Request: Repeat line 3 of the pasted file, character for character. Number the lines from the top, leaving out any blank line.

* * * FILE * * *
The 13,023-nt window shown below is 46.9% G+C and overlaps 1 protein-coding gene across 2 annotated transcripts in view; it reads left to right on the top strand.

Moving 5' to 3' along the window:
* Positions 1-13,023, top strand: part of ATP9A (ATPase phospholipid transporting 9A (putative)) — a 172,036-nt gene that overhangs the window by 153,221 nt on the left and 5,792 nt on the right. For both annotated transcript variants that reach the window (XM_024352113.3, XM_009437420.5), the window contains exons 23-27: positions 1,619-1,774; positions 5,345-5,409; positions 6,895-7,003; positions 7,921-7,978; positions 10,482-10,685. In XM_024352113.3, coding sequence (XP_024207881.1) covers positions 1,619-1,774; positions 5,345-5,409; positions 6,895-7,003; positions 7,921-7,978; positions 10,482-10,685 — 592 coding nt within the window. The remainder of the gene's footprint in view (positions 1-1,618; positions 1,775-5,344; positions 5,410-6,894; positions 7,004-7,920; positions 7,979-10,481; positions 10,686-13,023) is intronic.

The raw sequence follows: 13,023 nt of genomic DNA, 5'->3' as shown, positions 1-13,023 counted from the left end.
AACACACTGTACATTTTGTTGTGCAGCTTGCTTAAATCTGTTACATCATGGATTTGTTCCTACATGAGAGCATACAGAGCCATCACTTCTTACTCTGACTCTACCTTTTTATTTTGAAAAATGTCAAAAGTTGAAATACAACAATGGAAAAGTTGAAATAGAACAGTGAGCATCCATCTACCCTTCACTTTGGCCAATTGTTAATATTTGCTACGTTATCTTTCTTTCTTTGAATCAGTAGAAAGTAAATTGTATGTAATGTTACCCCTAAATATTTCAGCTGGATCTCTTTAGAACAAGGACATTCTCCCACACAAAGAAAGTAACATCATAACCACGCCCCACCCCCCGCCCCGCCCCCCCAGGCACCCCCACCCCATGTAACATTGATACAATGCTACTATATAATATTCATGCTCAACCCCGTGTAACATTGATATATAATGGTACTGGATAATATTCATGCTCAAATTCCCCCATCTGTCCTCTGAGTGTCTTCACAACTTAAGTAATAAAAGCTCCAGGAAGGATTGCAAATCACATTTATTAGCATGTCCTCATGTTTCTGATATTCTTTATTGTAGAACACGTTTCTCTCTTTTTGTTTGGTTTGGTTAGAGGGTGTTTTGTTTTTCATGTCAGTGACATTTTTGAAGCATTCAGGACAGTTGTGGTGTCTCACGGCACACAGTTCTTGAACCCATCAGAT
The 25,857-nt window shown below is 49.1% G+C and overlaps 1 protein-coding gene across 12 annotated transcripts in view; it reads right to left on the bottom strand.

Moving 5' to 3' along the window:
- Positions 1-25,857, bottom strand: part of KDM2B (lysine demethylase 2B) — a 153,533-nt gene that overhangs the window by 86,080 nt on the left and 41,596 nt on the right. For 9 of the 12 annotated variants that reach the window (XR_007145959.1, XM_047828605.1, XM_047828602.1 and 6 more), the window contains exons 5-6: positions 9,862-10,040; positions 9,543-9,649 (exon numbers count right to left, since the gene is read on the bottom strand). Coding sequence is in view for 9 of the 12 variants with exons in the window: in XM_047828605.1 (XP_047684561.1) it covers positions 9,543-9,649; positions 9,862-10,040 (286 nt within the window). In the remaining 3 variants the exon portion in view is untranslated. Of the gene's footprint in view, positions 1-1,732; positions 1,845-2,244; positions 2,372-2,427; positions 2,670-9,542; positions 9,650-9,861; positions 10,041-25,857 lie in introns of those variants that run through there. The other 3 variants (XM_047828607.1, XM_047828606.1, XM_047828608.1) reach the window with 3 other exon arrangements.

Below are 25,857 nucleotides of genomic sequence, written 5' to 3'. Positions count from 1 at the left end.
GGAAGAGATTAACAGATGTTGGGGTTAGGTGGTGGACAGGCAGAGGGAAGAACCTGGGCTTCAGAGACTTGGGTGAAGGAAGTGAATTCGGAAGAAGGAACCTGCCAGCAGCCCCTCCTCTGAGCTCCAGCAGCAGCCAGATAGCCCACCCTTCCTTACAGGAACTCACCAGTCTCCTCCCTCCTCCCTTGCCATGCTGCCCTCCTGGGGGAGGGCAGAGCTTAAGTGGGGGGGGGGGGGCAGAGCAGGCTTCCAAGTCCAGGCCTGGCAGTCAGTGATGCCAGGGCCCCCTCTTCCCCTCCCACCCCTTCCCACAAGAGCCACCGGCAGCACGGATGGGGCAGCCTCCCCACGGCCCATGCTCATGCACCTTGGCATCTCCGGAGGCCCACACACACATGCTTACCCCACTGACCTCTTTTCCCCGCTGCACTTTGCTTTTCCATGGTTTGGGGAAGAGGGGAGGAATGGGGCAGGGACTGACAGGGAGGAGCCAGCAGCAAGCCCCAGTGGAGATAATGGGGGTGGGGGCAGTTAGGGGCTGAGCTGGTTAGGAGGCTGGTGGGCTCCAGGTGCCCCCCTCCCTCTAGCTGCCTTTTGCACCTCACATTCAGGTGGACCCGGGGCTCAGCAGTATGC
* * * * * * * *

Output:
* Positions 1-13,023, top strand: part of ATP9A (ATPase phospholipid transporting 9A (putative)) — a 172,036-nt gene that overhangs the window by 153,221 nt on the left and 5,792 nt on the right. For both annotated transcript variants that reach the window (XM_024352113.3, XM_009437420.5), the window contains exons 23-27: positions 1,619-1,774; positions 5,345-5,409; positions 6,895-7,003; positions 7,921-7,978; positions 10,482-10,685. In XM_024352113.3, coding sequence (XP_024207881.1) covers positions 1,619-1,774; positions 5,345-5,409; positions 6,895-7,003; positions 7,921-7,978; positions 10,482-10,685 — 592 coding nt within the window. The remainder of the gene's footprint in view (positions 1-1,618; positions 1,775-5,344; positions 5,410-6,894; positions 7,004-7,920; positions 7,979-10,481; positions 10,686-13,023) is intronic.